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Where else to play when you have to play Pebble Beach



 

 

Pebble Beach comes up in the conversation. As long as golf is part of the topic, Pebble Beach represents. Why? It's kinda sorta public. The freight is expensive, but the experience just might be worth it, depending on what you expect. Know this: no one has ever returned from Pebble and commented "I shot my best score ever at Pebble Beach!" You'd be amazed at how many people say that about the Old Course at St. Andrews. Both are Open Championship stalwarts, but Pebble is tough!

No matter, we're going! We're paying nearly $600 to play the vaunted links, because we have a tee time, and we are not going to miss it. Might as well hit a few more tee balls while on the Monterey peninsula, but where? Cypress Point and Monterey Peninsula are super-great, but they're private. Rumor has it that Cypress offers one early time each day to a lucky foursome; we're not banking on hitting that jackpot.

Relax. OnCore has you covered. There is plenty of golf to keep you occupied, when not strolling the gorgeous streets of toney Carmel-By-The-Sea. We break it down for you, and we keep it simple Along with Monterey, you have the knowns, and you also have the unknowns. Allow us to elaborate.

The Knowns

You've seen them on television, when the professionals visit MP for the AT&T Classic. You've heard them mentioned, when the Open is played at Pebble. The Pebble Beach resort is made up of more than just one course. Tiger Woods is putting the finishing touches on a redesign of the short course on site. Formerly called the Peter Hay short course, the new one will have all the touches of its big sister, and that will be fun!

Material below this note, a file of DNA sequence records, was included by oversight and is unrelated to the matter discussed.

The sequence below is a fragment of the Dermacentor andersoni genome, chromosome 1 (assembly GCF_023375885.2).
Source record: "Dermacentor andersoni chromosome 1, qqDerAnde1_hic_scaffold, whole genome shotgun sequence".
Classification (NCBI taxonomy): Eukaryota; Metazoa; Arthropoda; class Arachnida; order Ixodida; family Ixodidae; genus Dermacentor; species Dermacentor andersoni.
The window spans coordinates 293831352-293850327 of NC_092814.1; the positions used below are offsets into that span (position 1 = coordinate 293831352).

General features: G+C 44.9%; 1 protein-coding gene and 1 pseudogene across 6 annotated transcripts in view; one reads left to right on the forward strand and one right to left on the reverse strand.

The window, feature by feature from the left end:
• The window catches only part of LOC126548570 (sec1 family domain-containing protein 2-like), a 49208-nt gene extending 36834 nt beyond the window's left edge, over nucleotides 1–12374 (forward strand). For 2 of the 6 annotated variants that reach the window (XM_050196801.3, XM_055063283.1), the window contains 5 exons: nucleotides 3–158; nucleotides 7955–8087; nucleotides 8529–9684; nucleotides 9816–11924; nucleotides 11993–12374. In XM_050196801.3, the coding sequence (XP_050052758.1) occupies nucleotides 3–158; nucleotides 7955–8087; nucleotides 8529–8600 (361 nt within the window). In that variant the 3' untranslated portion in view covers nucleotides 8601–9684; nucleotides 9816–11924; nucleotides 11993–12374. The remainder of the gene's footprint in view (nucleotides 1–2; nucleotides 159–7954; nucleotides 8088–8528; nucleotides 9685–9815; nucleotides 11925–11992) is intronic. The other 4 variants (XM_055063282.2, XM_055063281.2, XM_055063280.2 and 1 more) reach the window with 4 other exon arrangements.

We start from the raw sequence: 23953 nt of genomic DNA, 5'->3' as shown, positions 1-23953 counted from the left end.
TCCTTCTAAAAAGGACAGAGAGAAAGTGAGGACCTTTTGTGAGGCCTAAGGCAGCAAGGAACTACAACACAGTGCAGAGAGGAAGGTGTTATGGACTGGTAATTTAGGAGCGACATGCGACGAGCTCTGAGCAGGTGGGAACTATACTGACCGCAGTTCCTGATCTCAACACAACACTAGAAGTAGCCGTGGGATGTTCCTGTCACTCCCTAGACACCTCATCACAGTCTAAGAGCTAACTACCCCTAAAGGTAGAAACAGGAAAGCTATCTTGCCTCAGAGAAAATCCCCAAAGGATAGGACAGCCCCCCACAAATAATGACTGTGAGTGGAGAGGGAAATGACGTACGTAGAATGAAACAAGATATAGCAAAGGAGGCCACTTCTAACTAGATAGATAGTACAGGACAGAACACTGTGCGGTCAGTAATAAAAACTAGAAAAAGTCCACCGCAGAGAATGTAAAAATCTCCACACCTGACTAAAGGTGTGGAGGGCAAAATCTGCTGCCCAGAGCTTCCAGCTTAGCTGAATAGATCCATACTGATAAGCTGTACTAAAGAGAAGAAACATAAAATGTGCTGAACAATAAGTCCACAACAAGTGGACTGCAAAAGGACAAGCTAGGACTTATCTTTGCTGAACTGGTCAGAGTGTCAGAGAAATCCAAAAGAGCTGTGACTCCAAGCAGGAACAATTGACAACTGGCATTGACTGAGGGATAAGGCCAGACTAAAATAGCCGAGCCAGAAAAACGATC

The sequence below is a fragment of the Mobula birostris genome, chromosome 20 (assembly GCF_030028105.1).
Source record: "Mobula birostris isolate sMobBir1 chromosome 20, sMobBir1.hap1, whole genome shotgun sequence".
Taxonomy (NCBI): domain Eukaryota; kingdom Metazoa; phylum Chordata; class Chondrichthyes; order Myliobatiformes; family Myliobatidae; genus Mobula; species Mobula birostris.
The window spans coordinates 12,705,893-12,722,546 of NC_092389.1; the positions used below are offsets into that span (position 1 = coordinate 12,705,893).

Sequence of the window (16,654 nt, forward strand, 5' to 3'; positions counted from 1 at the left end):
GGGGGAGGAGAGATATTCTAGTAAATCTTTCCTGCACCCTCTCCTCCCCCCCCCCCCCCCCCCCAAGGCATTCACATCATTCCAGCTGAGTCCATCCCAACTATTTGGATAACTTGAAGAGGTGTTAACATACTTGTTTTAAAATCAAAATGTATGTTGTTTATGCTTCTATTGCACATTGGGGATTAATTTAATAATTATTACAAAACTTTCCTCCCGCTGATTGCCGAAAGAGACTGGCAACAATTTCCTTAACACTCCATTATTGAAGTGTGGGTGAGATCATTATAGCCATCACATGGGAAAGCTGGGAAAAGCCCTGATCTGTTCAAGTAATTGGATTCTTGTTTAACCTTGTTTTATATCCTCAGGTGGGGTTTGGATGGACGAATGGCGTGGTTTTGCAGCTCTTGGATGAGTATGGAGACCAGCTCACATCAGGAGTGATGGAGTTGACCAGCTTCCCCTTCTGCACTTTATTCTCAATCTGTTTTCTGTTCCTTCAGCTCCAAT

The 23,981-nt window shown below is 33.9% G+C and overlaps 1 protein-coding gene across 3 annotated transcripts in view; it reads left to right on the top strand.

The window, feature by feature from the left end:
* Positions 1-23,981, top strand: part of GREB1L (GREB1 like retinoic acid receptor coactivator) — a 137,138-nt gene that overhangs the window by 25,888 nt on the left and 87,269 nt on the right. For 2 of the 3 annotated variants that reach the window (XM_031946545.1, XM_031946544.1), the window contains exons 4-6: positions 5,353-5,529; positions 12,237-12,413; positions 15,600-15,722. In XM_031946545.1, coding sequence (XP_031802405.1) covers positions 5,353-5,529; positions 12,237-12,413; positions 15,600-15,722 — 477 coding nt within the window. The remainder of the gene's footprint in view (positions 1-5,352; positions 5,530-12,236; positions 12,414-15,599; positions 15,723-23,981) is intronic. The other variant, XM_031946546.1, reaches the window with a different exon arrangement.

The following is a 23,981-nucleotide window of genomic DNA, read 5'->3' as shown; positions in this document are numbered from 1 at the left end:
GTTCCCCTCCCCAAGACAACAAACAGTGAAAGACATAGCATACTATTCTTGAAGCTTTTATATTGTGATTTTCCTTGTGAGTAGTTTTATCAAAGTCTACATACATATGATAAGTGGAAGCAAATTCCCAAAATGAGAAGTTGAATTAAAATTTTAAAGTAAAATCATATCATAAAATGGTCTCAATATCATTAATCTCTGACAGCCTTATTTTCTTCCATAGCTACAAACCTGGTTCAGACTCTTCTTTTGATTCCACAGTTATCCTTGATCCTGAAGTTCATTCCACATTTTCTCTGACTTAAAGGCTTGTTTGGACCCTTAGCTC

The Pebble Beach links occupies land on the southern perimeter of the peninsula. The rest of the golf is either north or east of Pebble. Directly north, adjacent to Cypress Point, is the Spyglass Hill golf course. This Robert Trent Jones, sr., layout begins in the dunes, and ends in the forest. It's known as the toughest of the three courses in the AT&T rotation. 

Way up north, nearly to Point Pinos, is the Links at Spanish Bay. This is the most recent addition to the company, and it has undergone a bit of revision since it took its first bow in 1987. The combined efforts of renowned professional Tom Watson, decorated amateur Sandy Tatum, and golf course architect Robert Trent Jones, jr., produced this gem.

The Unknowns

Way up north, adjacent to Point Pinos, is the hidden gem of the Monterey peninsula. The Pacific Grove golf links is the product of the same two gentlemen who designed Pebble Beach. Think of this one as the affordable PB; it will cost you 10% of what the big one charges. Unlike Spyglass Hill, Pacific Grove begins inland, and concludes along the coast. Let's be honest: we've come west to golf along the water. What better place to do so, than a local course that concludes against the breakers?

Moving inland, south-east of Pacific Grove and north-east of Pebble Beach, is the Monterey Pines golf course and Laguna Seca golf ranch. Like the Grove, Laguna Seca charges in the neighborhood of $60 per round. The Pines comes in at half that cost and 5500 yards, for a nice, executive finish to the week. Unless your lottery ticket cashed, balancing the resort courses (north of $300 per 18) with the affordable locals will confer the ability to eat! 

Green Fees

Pebble: $575          Pacific Grove: $60          Spyglass Hill: $425
          Laguna Seca: $60               Spanish Bay: $275

5 rounds on the easy: Pebble, Pacific X 2, Laguna X2 = $825
5 rounds in the middle: Pebble, Pacific X 2, Laguna, Spyglass = $1180
5 round at the ritz: Pebble X 2, Spyglass X 2, Spanish Bay = $2550

 

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